When it comes to looking at how to improve your writing skills, we can sometimes feel a bit lost. With so much to cover and so many different suggestions, where do you start?
In this detailed guide, I’m going to show you 8 easy ways you can improve your creative writing abilities. They range from the obvious like reading and practising to joining writing groups, such as my community of writers.
However, while they may seem obvious, do not dismiss them. There are unique approaches you can take to ensure you get the most out of each one. For instance, reading analytically. But more on that below.
If you know of any other good ways to improve your writing skills, please share them in the comments below!
Why Is It Important To Improve Your Writing Skills?
Much is learned from life’s harsher lessons. When it comes to looking back on previous pieces of writing, we can feel embarrassed or ashamed. Instead, I say look back with pride. Look at it with the reassuring feeling that you’re able to see what’s wrong with it, what its weaknesses are, how you can change it—this shows you’ve improved your writing skills.
You know that next time you will do better and appreciate that in recognising all of these things, you’ve grown and improved and you’re now a better writer.
Here are a few of the most effective ways I’ve learned that help me to improve my craft.
”If you don’t have time to read, you don’t have the time (or the tools) to write.” Stephen King.
Reading teaches you the craft of writing. You learn new words, new perspectives, sentence structure, pacing, characterization, plotting techniques, worldbuilding approaches. You see the ‘writing rules‘ and how they can be broken. Reading empowers you with knowledge drawn from first-hand examples.
Here’s another insightful quote from George RR Martin:
“The most important thing for any aspiring writer, I think, is to read! And not just the sort of thing you’re trying to write, be that fantasy, SF, comic books, whatever. You need to read everything. Read fiction, non-fiction, magazines, newspapers. Read history, historical fiction, biography. Read mystery novels, fantasy, SF, horror, mainstream, literary classics, erotica, adventure, satire. Every writer has something to teach you, for good or ill. (And yes, you can learn from bad books as well as good ones — what not to do).”George RR Martin
As well as enjoying (or hating a story) it’s important to pay attention to the craft of how it’s written. If you’re unsure of a word, take the time to look up the definition and a few example sentences. With a critical eye observe word usage, syntax, structure, plotting.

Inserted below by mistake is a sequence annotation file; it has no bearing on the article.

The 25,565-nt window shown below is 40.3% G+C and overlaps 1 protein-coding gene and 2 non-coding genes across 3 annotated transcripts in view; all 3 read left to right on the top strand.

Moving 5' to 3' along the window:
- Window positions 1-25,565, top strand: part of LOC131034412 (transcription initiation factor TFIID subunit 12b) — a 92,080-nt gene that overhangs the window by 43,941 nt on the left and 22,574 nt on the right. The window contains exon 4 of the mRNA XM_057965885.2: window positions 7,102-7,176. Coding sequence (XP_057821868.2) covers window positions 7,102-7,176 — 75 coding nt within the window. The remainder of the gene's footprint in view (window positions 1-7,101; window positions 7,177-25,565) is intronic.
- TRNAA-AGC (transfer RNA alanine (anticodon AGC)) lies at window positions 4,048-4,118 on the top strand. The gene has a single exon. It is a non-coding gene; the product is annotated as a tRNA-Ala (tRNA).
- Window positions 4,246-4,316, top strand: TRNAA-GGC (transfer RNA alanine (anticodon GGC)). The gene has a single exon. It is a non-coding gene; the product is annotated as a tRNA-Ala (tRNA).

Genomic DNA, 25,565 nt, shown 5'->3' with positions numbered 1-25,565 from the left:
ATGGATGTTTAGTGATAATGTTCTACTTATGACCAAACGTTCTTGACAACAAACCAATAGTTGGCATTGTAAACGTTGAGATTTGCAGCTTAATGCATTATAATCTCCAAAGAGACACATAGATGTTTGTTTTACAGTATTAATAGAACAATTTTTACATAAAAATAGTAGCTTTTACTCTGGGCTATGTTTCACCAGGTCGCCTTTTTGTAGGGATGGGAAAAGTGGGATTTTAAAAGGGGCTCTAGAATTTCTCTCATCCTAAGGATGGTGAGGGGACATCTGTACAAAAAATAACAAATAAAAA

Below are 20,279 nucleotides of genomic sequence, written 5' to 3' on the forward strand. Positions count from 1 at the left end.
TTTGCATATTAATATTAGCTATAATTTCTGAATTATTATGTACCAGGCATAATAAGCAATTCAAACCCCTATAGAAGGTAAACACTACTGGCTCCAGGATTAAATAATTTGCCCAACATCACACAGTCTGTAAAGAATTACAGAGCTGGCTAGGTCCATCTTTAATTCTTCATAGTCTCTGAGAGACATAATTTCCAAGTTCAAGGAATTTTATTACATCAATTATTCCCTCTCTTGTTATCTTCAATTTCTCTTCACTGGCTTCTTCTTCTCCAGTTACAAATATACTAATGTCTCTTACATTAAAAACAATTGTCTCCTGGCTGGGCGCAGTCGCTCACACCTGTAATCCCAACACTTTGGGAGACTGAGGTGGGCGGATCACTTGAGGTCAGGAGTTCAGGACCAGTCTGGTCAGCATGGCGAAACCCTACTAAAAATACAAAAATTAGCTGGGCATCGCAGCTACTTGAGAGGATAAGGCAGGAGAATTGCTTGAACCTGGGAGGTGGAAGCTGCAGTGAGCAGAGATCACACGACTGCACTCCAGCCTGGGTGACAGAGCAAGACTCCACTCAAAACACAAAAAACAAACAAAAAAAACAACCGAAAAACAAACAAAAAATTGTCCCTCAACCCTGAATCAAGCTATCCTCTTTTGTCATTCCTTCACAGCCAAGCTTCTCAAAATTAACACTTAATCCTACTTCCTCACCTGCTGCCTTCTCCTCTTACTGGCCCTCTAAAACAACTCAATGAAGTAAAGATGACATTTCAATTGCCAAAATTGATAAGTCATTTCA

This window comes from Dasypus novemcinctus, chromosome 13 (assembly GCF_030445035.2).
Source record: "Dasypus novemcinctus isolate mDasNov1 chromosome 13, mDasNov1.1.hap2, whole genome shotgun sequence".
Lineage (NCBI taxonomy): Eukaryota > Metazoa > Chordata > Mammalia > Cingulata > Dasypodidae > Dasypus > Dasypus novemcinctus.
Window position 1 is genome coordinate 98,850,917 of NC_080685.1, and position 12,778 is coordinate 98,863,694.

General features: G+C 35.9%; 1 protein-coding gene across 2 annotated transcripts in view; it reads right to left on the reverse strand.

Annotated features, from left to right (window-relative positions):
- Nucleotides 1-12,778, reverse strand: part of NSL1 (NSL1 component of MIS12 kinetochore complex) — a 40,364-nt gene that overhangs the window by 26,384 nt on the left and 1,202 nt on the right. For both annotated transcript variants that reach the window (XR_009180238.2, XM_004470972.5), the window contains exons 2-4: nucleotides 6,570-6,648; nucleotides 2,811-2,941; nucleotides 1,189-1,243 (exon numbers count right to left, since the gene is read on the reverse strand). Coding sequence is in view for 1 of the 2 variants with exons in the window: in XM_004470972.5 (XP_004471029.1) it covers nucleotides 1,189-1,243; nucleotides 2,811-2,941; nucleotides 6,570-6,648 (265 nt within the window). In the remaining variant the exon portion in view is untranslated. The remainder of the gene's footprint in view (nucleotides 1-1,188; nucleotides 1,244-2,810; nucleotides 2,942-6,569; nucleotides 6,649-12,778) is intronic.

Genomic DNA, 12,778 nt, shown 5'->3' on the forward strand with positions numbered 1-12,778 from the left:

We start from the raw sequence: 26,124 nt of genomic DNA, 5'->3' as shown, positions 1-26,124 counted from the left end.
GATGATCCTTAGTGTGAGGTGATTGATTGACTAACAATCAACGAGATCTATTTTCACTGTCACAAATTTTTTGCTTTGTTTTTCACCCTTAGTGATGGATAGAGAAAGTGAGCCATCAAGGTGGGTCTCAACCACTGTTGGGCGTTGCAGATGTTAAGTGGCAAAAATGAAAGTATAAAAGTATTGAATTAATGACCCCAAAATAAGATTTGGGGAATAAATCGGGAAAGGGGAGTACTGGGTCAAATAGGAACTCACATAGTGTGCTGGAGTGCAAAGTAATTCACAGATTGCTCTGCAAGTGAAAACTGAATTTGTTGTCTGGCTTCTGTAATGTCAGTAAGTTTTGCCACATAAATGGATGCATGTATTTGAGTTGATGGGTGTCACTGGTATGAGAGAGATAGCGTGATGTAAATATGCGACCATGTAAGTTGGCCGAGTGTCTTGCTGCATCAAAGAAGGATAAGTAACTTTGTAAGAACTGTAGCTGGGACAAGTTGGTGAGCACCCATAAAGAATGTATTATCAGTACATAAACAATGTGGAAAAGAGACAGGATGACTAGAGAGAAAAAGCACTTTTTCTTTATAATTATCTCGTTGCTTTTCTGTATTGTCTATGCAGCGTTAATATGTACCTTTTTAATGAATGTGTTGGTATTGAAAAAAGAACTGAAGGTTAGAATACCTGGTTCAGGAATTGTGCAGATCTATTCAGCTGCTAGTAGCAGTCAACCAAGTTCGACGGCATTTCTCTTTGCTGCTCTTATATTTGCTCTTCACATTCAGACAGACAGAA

To get through a few more books, you could try audiobooks or podcasts. Stephen King says he listens to them while driving, a much more productive alternative to listening to Led Zeppelin IV for the umpteenth time. There’s a website (and also an app), audiobooks.com, which has few free ones. You’ve nothing to lose in trying it.
And it’s definitely one of the most effective ways when it comes to exploring how to improve your writing skills.
You practice your craft as much as you can. With everything life has to throw at us it can be hard to find the time and motivation to write. But something is better than nothing. Every word is a step in the right direction.
Take a leaf out of Joanna Cannon’s book (excuse the pun). While working as a psychiatric nurse in an underfunded NHS she wrote her debut, bestselling novel, cramming in words before work, after work and during breaks.
Remember, you’re practising and improving. Don’t put the pressure of trying to write a good book on your shoulders. Allow yourself the freedom to experiment and explore.
“The more you write, the better you’ll get. But don’t write in my universe, or Tolkien’s, or the Marvel universe, or the Star Trek universe, or any other borrowed background. Every writer needs to learn to create his own characters, worlds, and settings. Using someone else’s world is the lazy way out. If you don’t exercise those “literary muscles,” you’ll never develop them.”George RR Martin
Lessons linger around every corner, but you must seek them. Everyone knows something you do not and there’s no shame in that. Those that succeed, listen. Begin with the basics and build from there. Read books on writing (like A Fantasy Writers’ Handbook), watch lectures on YouTube, sign up for webinars, courses, workshops. Join forums or writing groups, discuss, share, critique.
You’re learning a new craft, and unless you’re James Joyce reincarnate you must take time to learn. Carpenters, electricians, doctors, lawyers go through years of training to master their fields. So must you.